Fred Rogers was a lot of things. Most famously the host of and creative force behind Mister Rogers’ Neighborhood, the Pittsburgh icon was also a vegetarian, lifelong Republican, and Presbyterian minister. He also might have been, according to a recent biography, a bisexual man.
The biography is titled The Good Neighbor: The Life and Work of Fred Rogers. It was written by Maxwell King, the president and CEO of the Pittsburgh Foundation. It was published last September, but the conversation about Rogers’ sexuality is happening now thanks to a Twitter exchange that’s gotten a lot of attention.
On March 3, queer editor and YouTuber Cece Ewing tweeted that, her grandmother, after watching Won’t You Be My Neighbor and reading King’s book, informed her that Mr. Rogers was bisexual. In response, photographer Gabriel Lunesce posted the relevant passage in the form of a screenshot taken from Google Books.
In the excerpt, longtime Rogers associate Eliot Daley, who produced and wrote scripts for Mister Rogers’ Neighborhood, says that his collaborator “wasn’t a very masculine person, he wasn’t a very feminine person; he was androgynous.” Anyone who’s watched Rogers on television would have to agree.
King also quotes a New York Times story from 1975, in which he says “I’m not John Wayne, so consequently, for some people, I’m not the model for the man in the house.” His androgyny and lack of machismo meant that those who knew him were often asked if Rogers was gay.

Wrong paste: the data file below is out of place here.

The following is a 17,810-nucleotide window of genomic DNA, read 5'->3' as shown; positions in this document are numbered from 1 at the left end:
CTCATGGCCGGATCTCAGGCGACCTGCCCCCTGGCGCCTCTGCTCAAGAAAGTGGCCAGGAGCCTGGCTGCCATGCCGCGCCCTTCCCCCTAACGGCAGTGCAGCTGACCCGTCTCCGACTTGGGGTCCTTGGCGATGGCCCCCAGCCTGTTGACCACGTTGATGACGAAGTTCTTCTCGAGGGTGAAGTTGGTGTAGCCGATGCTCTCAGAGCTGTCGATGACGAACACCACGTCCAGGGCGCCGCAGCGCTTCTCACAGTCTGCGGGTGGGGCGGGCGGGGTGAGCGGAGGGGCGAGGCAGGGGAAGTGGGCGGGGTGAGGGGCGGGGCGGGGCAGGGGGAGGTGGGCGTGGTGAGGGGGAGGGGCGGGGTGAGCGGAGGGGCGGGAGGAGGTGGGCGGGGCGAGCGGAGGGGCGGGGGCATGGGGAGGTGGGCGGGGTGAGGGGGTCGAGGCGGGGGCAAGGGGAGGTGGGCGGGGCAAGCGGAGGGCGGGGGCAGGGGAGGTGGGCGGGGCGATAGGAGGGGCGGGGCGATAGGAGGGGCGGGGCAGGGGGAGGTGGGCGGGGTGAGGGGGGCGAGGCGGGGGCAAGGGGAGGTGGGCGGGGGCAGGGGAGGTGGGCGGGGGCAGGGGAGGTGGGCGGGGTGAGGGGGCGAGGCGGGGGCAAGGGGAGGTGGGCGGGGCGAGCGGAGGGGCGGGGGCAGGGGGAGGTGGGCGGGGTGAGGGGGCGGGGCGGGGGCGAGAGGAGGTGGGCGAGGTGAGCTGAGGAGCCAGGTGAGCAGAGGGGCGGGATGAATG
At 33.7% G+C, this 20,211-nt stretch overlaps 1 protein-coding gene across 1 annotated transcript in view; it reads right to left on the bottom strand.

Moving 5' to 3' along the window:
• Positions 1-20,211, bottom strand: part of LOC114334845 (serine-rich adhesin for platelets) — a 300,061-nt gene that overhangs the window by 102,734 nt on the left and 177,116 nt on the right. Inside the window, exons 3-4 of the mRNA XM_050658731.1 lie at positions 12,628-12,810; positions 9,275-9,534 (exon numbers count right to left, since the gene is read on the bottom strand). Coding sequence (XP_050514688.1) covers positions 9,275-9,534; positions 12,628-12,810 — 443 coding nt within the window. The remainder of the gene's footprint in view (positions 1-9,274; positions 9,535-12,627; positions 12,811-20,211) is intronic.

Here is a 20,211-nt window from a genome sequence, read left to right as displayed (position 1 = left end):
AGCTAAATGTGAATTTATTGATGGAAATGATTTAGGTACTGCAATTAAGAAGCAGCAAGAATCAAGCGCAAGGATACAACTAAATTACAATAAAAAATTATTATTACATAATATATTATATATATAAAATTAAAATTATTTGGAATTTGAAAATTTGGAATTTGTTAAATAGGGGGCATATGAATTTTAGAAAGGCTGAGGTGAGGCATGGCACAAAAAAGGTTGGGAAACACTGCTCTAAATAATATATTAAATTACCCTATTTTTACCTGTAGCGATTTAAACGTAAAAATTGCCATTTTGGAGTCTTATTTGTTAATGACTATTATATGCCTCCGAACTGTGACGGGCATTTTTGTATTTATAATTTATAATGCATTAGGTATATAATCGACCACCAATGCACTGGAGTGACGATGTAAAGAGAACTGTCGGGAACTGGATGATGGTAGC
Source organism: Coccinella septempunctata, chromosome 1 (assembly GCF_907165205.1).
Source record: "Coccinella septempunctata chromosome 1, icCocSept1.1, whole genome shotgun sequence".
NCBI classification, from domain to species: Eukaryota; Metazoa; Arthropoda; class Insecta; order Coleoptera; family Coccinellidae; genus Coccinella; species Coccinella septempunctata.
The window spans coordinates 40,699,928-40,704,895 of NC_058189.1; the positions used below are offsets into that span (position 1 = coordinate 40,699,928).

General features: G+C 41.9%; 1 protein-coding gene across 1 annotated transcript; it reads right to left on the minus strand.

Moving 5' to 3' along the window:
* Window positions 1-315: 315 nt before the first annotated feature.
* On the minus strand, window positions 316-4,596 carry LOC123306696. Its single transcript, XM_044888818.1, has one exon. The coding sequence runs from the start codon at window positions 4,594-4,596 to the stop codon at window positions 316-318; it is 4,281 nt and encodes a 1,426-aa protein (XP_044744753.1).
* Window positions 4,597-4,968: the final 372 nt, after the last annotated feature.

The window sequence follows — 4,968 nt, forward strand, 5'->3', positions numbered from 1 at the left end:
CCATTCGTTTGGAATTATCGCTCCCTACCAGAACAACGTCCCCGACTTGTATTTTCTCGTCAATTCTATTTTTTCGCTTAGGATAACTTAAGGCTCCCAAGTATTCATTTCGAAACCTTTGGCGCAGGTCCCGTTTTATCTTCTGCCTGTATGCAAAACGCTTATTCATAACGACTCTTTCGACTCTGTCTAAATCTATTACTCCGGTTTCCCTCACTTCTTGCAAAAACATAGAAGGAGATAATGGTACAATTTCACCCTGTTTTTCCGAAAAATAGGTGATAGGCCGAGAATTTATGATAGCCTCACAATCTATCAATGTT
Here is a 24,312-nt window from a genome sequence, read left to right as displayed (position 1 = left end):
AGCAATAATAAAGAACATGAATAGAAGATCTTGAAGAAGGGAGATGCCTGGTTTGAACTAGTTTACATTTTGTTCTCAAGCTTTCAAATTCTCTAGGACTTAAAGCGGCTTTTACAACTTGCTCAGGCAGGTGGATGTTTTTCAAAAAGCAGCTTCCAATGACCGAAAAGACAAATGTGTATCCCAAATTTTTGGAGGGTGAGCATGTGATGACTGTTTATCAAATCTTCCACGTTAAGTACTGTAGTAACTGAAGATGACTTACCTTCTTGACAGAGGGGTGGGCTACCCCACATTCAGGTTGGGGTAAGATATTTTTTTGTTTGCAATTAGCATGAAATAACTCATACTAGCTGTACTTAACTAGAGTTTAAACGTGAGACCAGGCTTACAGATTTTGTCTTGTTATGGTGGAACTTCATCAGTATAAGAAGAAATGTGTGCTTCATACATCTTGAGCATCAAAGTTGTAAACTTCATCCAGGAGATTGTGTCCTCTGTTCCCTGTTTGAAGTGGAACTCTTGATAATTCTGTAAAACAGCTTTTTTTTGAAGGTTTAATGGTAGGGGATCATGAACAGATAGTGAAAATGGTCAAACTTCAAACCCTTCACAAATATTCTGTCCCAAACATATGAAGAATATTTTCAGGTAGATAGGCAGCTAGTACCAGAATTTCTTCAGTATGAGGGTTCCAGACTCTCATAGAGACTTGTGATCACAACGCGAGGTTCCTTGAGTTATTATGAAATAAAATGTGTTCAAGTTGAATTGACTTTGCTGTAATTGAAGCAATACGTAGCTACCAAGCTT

The actual evidence for Rogers’ bisexuality, however, comes from a reference King makes to a conversation Rogers had with his friend William Hirsch, an openly gay psychologist. If sexuality were a scale, Rogers reportedly told Hirsch, “Well, you know, I must be right smack in the middle. Because I have found women attractive, and I have found men attractive.”
Lunesce’s tweet was greeted with glee from Twitter, where many were quick to claim Rogers as the newest hero of the bisexual community.
Adopting Rogers as a member of the LGBTQ community is tricky, however, given that there isn’t much evidence he was ever an advocate for that community. Personally, he wasn’t homophobic, but Rogers tended to err on the side of acquiescence over activism when it came to gay rights. King describes how Rogers encouraged François Clemmons, a close friend and actor on the show, to hide his sexuality to help his career. Rogers only changed his advice after homosexuality became more visible after the Stonewall riots.
Then there’s the question of his own actions. King writes that “without exception, close associates concluded that Fred Rogers was absolutely faithful to his marriage vows.” That means that Rogers, who met his wife in his early twenties, likely never had a romantic encounter with a man or, if he did, that he didn’t for the last fifty plus years of his life. At most, he was a non-practicing bisexual that never described himself as such using that term in public.
Of course, there are many other reasons to hold Fred Rogers up as a hero. By nearly all accounts, he was an exceptionally decent person who accomplished his goal of making a crass medium humane, one that could do more good than harm to kids. King’s book shows that he also was a thoughtful man who embraced the gay people in his life. That being said, with what we know now, it’s inconclusive as to whether Rogers would have self-identified as a bisexual man.